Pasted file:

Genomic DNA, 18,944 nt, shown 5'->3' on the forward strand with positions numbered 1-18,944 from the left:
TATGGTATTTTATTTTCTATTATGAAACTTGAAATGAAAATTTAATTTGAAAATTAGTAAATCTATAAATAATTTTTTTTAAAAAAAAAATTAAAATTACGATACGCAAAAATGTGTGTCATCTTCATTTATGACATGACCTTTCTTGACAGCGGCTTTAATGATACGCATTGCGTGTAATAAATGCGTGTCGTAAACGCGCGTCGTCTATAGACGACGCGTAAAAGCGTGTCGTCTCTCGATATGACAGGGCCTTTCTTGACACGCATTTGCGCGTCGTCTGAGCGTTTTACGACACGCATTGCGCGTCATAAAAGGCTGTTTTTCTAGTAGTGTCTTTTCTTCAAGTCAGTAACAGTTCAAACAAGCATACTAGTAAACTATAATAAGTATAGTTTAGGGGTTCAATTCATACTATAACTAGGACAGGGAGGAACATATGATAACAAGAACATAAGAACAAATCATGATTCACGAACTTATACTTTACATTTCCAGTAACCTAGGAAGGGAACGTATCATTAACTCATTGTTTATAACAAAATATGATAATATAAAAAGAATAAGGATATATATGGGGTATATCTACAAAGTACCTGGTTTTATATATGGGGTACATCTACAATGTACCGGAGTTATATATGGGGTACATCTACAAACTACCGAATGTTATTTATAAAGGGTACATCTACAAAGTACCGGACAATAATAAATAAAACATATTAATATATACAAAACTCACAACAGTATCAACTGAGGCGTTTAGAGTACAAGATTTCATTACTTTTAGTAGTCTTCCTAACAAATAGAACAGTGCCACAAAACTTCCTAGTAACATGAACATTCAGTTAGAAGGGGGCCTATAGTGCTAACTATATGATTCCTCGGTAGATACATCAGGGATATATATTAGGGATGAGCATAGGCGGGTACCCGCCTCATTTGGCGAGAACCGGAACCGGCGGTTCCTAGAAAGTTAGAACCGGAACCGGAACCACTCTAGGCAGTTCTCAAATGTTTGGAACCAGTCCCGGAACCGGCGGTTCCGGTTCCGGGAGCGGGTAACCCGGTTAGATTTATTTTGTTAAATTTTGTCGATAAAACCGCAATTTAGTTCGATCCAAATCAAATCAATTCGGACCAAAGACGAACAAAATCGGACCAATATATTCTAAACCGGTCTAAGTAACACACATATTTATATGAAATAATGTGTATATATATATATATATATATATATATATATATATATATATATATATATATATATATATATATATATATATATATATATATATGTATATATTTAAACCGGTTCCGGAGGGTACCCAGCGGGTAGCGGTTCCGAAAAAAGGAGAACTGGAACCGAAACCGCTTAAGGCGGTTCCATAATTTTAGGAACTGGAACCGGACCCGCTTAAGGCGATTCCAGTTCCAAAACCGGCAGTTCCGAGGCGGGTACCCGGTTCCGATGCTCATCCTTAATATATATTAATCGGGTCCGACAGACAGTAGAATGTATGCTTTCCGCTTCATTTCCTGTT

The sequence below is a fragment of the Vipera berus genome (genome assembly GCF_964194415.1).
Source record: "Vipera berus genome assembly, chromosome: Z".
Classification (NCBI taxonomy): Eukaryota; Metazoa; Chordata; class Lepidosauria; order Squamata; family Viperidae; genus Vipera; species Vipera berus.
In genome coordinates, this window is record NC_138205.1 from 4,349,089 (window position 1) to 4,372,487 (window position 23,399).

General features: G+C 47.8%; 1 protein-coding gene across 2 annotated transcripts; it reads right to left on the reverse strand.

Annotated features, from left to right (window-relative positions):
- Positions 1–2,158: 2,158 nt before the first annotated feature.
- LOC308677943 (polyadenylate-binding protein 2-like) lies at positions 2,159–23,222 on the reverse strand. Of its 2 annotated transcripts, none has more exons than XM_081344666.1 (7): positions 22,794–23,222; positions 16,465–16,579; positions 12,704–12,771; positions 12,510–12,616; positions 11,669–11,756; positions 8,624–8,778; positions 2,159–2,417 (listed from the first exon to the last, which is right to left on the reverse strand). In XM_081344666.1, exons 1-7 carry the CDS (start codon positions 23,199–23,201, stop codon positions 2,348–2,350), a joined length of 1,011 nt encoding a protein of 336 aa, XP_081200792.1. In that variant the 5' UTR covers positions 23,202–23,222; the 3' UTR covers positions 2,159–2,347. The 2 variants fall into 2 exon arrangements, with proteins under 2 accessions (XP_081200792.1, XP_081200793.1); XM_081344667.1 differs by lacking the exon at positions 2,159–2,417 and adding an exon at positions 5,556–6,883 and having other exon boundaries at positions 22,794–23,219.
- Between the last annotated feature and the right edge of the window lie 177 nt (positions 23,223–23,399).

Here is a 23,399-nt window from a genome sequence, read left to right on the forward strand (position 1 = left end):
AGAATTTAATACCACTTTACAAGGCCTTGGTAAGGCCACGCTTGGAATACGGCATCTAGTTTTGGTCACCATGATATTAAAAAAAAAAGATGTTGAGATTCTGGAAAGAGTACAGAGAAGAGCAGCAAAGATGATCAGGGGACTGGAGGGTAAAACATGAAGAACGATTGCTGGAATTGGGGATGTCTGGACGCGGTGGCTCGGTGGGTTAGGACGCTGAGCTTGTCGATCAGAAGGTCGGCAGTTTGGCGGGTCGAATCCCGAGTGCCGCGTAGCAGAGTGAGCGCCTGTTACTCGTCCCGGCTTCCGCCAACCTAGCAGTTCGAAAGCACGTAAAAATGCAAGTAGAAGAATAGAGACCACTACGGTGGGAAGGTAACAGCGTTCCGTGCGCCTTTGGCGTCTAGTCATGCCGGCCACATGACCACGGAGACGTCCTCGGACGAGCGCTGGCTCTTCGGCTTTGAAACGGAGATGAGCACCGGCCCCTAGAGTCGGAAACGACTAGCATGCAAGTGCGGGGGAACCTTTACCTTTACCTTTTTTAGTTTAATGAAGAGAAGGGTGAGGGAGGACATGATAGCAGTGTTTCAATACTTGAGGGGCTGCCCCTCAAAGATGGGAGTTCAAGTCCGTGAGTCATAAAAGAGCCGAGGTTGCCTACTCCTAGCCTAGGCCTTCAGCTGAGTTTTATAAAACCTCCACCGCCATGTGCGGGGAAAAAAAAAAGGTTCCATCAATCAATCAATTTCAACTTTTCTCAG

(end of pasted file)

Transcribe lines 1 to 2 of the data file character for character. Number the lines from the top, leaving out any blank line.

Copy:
Genomic DNA, 18,944 nt, shown 5'->3' on the forward strand with positions numbered 1-18,944 from the left:
TATGGTATTTTATTTTCTATTATGAAACTTGAAATGAAAATTTAATTTGAAAATTAGTAAATCTATAAATAATTTTTTTTAAAAAAAAAATTAAAATTACGATACGCAAAAATGTGTGTCATCTTCATTTATGACATGACCTTTCTTGACAGCGGCTTTAATGATACGCATTGCGTGTAATAAATGCGTGTCGTAAACGCGCGTCGTCTATAGACGACGCGTAAAAGCGTGTCGTCTCTCGATATGACAGGGCCTTTCTTGACACGCATTTGCGCGTCGTCTGAGCGTTTTACGACACGCATTGCGCGTCATAAAAGGCTGTTTTTCTAGTAGTGTCTTTTCTTCAAGTCAGTAACAGTTCAAACAAGCATACTAGTAAACTATAATAAGTATAGTTTAGGGGTTCAATTCATACTATAACTAGGACAGGGAGGAACATATGATAACAAGAACATAAGAACAAATCATGATTCACGAACTTATACTTTACATTTCCAGTAACCTAGGAAGGGAACGTATCATTAACTCATTGTTTATAACAAAATATGATAATATAAAAAGAATAAGGATATATATGGGGTATATCTACAAAGTACCTGGTTTTATATATGGGGTACATCTACAATGTACCGGAGTTATATATGGGGTACATCTACAAACTACCGAATGTTATTTATAAAGGGTACATCTACAAAGTACCGGACAATAATAAATAAAACATATTAATATATACAAAACTCACAACAGTATCAACTGAGGCGTTTAGAGTACAAGATTTCATTACTTTTAGTAGTCTTCCTAACAAATAGAACAGTGCCACAAAACTTCCTAGTAACATGAACATTCAGTTAGAAGGGGGCCTATAGTGCTAACTATATGATTCCTCGGTAGATACATCAGGGATATATATTAGGGATGAGCATAGGCGGGTACCCGCCTCATTTGGCGAGAACCGGAACCGGCGGTTCCTAGAAAGTTAGAACCGGAACCGGAACCACTCTAGGCAGTTCTCAAATGTTTGGAACCAGTCCCGGAACCGGCGGTTCCGGTTCCGGGAGCGGGTAACCCGGTTAGATTTATTTTGTTAAATTTTGTCGATAAAACCGCAATTTAGTTCGATCCAAATCAAATCAATTCGGACCAAAGACGAACAAAATCGGACCAATATATTCTAAACCGGTCTAAGTAACACACATATTTATATGAAATAATGTGTATATATATATATATATATATATATATATATATATATATATATATATATATATATATATATATATATATATATATATATATATGTATATATTTAAACCGGTTCCGGAGGGTACCCAGCGGGTAGCGGTTCCGAAAAAAGGAGAACTGGAACCGAAACCGCTTAAGGCGGTTCCATAATTTTAGGAACTGGAACCGGACCCGCTTAAGGCGATTCCAGTTCCAAAACCGGCAGTTCCGAGGCGGGTACCCGGTTCCGATGCTCATCCTTAATATATATTAATCGGGTCCGACAGACAGTAGAATGTATGCTTTCCGCTTCATTTCCTGTT